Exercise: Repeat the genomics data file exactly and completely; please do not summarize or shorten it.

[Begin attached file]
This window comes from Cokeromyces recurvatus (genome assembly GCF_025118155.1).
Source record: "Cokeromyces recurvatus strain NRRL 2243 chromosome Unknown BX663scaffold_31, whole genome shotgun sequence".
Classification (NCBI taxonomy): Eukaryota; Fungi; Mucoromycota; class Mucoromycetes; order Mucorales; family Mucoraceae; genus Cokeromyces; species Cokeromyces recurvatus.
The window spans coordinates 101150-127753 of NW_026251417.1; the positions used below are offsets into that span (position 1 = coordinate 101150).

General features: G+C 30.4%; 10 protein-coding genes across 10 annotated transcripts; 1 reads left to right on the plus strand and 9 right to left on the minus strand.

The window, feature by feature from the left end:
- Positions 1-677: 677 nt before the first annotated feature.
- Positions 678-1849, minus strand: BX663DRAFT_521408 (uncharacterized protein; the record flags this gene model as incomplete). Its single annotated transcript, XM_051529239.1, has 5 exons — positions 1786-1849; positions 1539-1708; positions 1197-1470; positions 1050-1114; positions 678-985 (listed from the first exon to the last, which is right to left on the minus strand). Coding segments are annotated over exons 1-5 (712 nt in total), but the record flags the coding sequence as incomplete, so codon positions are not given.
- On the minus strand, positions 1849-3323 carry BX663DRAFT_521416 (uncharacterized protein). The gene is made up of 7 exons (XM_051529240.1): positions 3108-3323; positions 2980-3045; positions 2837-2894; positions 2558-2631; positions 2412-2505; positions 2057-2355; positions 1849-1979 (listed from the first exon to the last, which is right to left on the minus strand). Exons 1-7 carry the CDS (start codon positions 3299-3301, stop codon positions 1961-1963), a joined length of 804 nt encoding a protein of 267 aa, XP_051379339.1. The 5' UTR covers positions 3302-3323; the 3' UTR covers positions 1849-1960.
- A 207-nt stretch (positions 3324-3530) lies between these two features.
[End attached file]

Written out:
This window comes from Cokeromyces recurvatus (genome assembly GCF_025118155.1).
Source record: "Cokeromyces recurvatus strain NRRL 2243 chromosome Unknown BX663scaffold_31, whole genome shotgun sequence".
Classification (NCBI taxonomy): Eukaryota; Fungi; Mucoromycota; class Mucoromycetes; order Mucorales; family Mucoraceae; genus Cokeromyces; species Cokeromyces recurvatus.
The window spans coordinates 101150-127753 of NW_026251417.1; the positions used below are offsets into that span (position 1 = coordinate 101150).

General features: G+C 30.4%; 10 protein-coding genes across 10 annotated transcripts; 1 reads left to right on the plus strand and 9 right to left on the minus strand.

The window, feature by feature from the left end:
- Positions 1-677: 677 nt before the first annotated feature.
- Positions 678-1849, minus strand: BX663DRAFT_521408 (uncharacterized protein; the record flags this gene model as incomplete). Its single annotated transcript, XM_051529239.1, has 5 exons — positions 1786-1849; positions 1539-1708; positions 1197-1470; positions 1050-1114; positions 678-985 (listed from the first exon to the last, which is right to left on the minus strand). Coding segments are annotated over exons 1-5 (712 nt in total), but the record flags the coding sequence as incomplete, so codon positions are not given.
- On the minus strand, positions 1849-3323 carry BX663DRAFT_521416 (uncharacterized protein). The gene is made up of 7 exons (XM_051529240.1): positions 3108-3323; positions 2980-3045; positions 2837-2894; positions 2558-2631; positions 2412-2505; positions 2057-2355; positions 1849-1979 (listed from the first exon to the last, which is right to left on the minus strand). Exons 1-7 carry the CDS (start codon positions 3299-3301, stop codon positions 1961-1963), a joined length of 804 nt encoding a protein of 267 aa, XP_051379339.1. The 5' UTR covers positions 3302-3323; the 3' UTR covers positions 1849-1960.
- A 207-nt stretch (positions 3324-3530) lies between these two features.